In no way am I saying that my experiences are comparable to those of the refugee, only that we are shaped by the same social and political landscape that pathologizes our perceived alterity (the lying or traumatized asylum-seeker, the hysterical woman) to deny us reason, so that we can never be fully trusted, so that our bodies will have the final say. This tendency is characteristic of a culture that “externalizes its social categories onto nature, and then turns to nature in order to validate its social norms as natural,” in the words of anthropologist Michael Taussig. Sovereign power, of which the medical institution is a part, treats rationality as a gendered social or national attribute which may be given or denied, granting it freely to certain bodies (men’s, broadly) and provisionally to others (women’s). On a larger scale, this dispensation of rationality also erects the imaginary boundaries of the nation-state (in the case of the refugee). We are constituted through this regime of knowledge that works to exclude us, that denies our words, our lived experiences, our lived bodies. And this imposition of the mind-body dualism brings very real consequences.

Even as I write this, the spectre of the hysterical woman haunts me. I cannot help but wonder if what I have written so far substantiates my claims or leaves the reader questioning whether these incidents were a figment of my imagination. And as I exist in this social order that subordinates the sensate to the rational, I am forced to concede to the logic of its institutions. The man who has been following me, he knows it too. The fourth time I saw him, he lingered around the bus stop where I was standing, moving from person to person around my periphery, attempting to inch ever closer to me. He engaged these strangers in lengthy conversations, and as I apprehensively glanced over at them, I noticed an overly genial nature to his mannerisms so that the other person felt comfortable engaging back. I soon realized he was behaving this way so that in the event I panicked and made a scene, I would be the one to make a spectacle of myself, coming across as irrational, “hysterical.” “He was a nice guy,” bystanders would tell police.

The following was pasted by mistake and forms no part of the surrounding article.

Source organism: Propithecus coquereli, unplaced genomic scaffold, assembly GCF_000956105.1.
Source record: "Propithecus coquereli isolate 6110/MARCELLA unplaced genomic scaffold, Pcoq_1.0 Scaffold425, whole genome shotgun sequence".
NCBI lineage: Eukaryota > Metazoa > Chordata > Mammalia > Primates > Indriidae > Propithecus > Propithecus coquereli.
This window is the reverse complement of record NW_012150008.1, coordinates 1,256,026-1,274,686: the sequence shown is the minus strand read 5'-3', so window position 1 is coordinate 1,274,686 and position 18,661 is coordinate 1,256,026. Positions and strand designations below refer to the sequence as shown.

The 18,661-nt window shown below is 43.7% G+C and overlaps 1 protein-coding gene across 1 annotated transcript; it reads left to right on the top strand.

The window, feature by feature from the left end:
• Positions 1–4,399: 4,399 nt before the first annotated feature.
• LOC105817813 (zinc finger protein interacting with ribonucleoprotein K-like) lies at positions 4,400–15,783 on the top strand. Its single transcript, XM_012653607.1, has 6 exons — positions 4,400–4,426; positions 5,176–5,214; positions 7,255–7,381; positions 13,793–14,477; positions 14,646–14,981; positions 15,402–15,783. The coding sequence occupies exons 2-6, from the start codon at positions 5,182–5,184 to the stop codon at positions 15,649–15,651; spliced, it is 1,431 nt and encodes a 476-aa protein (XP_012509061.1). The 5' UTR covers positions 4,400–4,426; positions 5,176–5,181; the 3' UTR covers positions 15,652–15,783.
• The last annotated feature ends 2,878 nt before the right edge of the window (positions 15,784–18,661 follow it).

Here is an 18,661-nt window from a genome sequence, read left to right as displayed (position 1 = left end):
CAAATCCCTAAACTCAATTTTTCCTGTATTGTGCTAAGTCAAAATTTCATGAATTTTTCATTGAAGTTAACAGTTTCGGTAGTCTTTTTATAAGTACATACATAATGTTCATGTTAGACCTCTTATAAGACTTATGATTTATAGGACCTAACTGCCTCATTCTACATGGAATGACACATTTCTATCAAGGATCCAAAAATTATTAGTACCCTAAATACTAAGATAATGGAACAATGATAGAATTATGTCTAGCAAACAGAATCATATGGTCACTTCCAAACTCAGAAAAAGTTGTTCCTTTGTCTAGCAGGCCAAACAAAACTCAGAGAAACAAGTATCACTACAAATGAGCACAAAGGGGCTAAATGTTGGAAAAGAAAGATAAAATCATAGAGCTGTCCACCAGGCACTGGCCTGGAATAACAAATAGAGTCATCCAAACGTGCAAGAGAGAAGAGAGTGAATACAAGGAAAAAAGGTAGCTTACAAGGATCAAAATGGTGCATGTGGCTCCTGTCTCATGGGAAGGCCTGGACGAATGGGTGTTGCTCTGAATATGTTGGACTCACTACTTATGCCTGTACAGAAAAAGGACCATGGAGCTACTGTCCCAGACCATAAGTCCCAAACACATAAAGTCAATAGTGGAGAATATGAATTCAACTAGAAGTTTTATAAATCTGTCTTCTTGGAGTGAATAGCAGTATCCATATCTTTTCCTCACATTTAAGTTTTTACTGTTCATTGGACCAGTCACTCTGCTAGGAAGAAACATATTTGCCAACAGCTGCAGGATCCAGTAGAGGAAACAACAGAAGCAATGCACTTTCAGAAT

As I narrate these encounters to others, what often gets lost is the immediacy of the very real, very visceral feeling that overtakes the body. This embodied response—which feels raw, presocial, and unmediated by rationality—can only be described as that of the blood suddenly running ice cold through your veins, an overwhelming sense of dread rushing through the body and freezing it at a standstill, warning of impending peril. Intuition displaces reason at that moment. The more I see him, the more severe the state of shock becomes.

In the period before my mind makes a full recovery and is able to again make sense of the scenario, the state of panic lingers. For at least a couple of days after I see him, I become a recluse in my building, making sure every door that exists in the space between us is locked—front, hallway, bedroom. I cannot sleep until my flatmate comes home from work at five in the morning. When I need to use the restroom, I unlock my bedroom door with trepidation, almost expecting him to be on the other side. I then scurry in and out. He appears at times when I am least expecting him, catching me off-guard, so I think that if he at least always resides in the back of my mind, then perhaps he won’t appear at all. One night while alone in my flat, I thought I had left the bathroom light on earlier to light the hallway, as that one needed to be replaced. When I opened my bedroom door and noticed that it was turned off, I feared he had somehow entered the house and was hiding somewhere. But these unsettling incidents of psychological trauma leave no traces on the flesh.